Preeclampsia

Preeclampsia

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Each year worldwide, over 75,000 women will not survive to celebrate their next birthday, due to a poorly understood and the life-threatening condition of pregnancy and the postpartum period called preeclampsia.
Frighteningly easy to mistake for the common complaints of pregnancy, the early symptoms of weight gain, water retention, and fatigue left undiagnosed or untreated can quickly progress to raised blood pressure, headaches, nausea and
vomiting, vision disturbances, impaired kidney and liver function, blood clotting problems, fluid retention in the lungs, seizures and even death.
Although preeclampsia affects only 5-8% of all pregnancies worldwide and can be readily diagnosed through routine blood pressure and urine protein measurements after 20 weeks of pregnancy, it accounts for 12% of all maternal deaths. It is also responsible for an estimated 4 million preterm births, and 500,000 infant deaths each year.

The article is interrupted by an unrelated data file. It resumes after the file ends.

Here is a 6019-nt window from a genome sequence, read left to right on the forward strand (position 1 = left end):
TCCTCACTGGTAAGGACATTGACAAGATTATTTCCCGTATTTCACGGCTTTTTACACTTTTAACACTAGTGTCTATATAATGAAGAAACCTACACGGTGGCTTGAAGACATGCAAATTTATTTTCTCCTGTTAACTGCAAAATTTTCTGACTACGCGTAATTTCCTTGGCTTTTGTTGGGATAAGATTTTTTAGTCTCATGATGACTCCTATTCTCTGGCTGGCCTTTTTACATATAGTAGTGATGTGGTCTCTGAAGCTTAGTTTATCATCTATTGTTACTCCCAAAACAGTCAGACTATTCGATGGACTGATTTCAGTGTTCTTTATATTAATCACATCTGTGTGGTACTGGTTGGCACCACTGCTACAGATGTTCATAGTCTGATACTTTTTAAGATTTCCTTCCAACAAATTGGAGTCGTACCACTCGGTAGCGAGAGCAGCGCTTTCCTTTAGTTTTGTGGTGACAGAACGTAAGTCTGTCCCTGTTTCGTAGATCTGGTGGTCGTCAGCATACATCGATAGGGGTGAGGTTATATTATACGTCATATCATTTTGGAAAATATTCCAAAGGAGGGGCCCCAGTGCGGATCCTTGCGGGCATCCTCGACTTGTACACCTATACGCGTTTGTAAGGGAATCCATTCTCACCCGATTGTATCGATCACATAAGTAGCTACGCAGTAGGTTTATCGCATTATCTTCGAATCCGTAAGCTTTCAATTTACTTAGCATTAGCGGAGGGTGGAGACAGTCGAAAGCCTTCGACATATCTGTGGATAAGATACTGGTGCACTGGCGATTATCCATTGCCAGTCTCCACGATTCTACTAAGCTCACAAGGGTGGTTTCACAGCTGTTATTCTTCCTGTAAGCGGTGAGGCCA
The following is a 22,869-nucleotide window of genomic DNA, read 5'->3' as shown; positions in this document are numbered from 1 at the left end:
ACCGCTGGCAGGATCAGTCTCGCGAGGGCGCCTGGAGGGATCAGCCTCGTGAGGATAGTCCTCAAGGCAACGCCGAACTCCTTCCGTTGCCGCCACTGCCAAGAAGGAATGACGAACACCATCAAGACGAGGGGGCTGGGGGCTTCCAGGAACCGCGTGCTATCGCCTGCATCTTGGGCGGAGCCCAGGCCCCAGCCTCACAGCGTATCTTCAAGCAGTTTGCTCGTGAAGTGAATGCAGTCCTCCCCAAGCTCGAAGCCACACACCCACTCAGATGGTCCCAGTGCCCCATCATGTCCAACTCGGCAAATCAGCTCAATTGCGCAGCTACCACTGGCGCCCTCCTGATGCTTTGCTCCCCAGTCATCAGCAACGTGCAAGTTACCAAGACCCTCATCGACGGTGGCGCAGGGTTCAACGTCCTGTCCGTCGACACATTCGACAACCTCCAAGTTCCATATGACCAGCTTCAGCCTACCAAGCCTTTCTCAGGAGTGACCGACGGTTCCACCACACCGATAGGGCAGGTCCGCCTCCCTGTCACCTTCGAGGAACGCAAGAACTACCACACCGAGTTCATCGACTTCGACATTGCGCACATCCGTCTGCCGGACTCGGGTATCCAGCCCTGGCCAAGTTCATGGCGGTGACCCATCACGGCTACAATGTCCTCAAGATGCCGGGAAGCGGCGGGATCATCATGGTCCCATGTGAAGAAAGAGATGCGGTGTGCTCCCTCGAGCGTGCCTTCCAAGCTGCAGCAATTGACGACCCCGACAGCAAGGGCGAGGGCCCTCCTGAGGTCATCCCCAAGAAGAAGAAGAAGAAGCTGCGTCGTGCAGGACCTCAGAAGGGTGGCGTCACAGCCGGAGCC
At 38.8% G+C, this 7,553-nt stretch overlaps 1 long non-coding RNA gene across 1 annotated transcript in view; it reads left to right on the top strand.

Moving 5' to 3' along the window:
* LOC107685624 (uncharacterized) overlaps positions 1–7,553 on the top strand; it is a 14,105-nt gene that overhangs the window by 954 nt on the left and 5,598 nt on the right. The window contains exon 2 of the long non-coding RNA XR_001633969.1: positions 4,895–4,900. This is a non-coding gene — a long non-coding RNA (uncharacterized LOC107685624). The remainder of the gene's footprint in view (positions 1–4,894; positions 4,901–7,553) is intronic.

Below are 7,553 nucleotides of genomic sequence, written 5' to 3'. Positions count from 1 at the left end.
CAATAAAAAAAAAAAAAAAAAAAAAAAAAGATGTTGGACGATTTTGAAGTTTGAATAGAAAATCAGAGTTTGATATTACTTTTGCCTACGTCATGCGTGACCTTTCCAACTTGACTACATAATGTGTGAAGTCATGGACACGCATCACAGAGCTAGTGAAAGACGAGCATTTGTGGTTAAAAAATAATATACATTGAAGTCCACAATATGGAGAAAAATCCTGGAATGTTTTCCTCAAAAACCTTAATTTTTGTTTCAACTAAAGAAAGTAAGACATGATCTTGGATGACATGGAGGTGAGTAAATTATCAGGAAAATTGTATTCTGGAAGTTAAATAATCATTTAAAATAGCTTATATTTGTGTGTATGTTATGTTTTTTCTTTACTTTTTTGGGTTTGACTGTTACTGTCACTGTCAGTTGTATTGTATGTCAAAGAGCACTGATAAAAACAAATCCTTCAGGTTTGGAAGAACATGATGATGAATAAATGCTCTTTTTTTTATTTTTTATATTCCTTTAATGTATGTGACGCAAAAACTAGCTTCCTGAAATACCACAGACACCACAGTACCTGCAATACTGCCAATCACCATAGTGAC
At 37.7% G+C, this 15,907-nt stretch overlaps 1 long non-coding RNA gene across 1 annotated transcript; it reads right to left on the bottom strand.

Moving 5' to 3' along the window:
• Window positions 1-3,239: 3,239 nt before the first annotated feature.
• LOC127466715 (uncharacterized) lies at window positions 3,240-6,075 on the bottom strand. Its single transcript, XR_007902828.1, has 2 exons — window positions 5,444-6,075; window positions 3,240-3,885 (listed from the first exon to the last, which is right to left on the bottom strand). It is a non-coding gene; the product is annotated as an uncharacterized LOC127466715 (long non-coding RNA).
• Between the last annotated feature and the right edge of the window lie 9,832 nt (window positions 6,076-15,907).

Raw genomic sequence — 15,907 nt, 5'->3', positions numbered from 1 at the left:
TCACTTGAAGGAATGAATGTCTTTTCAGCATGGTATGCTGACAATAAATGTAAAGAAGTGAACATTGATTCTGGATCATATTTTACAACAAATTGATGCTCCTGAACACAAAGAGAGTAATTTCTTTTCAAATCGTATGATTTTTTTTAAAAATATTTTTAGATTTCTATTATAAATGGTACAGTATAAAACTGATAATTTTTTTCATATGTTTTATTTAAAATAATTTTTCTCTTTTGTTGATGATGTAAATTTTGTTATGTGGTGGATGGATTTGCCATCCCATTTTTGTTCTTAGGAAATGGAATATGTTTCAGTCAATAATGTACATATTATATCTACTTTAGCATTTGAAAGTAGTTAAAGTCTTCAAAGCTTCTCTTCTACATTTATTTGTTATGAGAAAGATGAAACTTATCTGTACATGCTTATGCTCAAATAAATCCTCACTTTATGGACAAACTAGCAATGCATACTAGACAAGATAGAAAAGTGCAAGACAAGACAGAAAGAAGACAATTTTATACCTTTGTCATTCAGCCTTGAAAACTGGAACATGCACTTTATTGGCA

The causes of preeclampsia are not yet known, however, research indicates that the physical changes during pregnancy may affect blood vessel development negatively in some women, resulting in reduction of blood flow to all the organs
of the body, as well as the placenta and baby.
African American women are particularly at risk for this disease, current research indicates that they are at a greater risk to develop hypertension during pregnancy, and 3-4 times more likely than Caucasians to die of preeclampsia.
Other identified risk factors for preeclampsia include;
• Previous history of preeclampsia
• Family history of preeclampsia (mother, sister, grandmother or aunt)
• History of high blood pressure, diabetes, kidney disease or organ transplant
• First-time pregnancy
• Multiple gestations (1 in 3 pregnancies of twins or multiples)
• Over 40, or under 18 years of age
• Obesity
• Sickle-cell disease
• Lupus or other autoimmune disorders
Because medications and other interventions can be helpful in managing the symptoms of preeclampsia, and maintaining the health of both mother and baby, preeclampsia should not be left untreated. Access to health care, early diagnosis through routine healthcare visits and an awareness of the identified risk factors of preeclampsia are the key to preventing unnecessary loss of our mothers and daughters from this condition.

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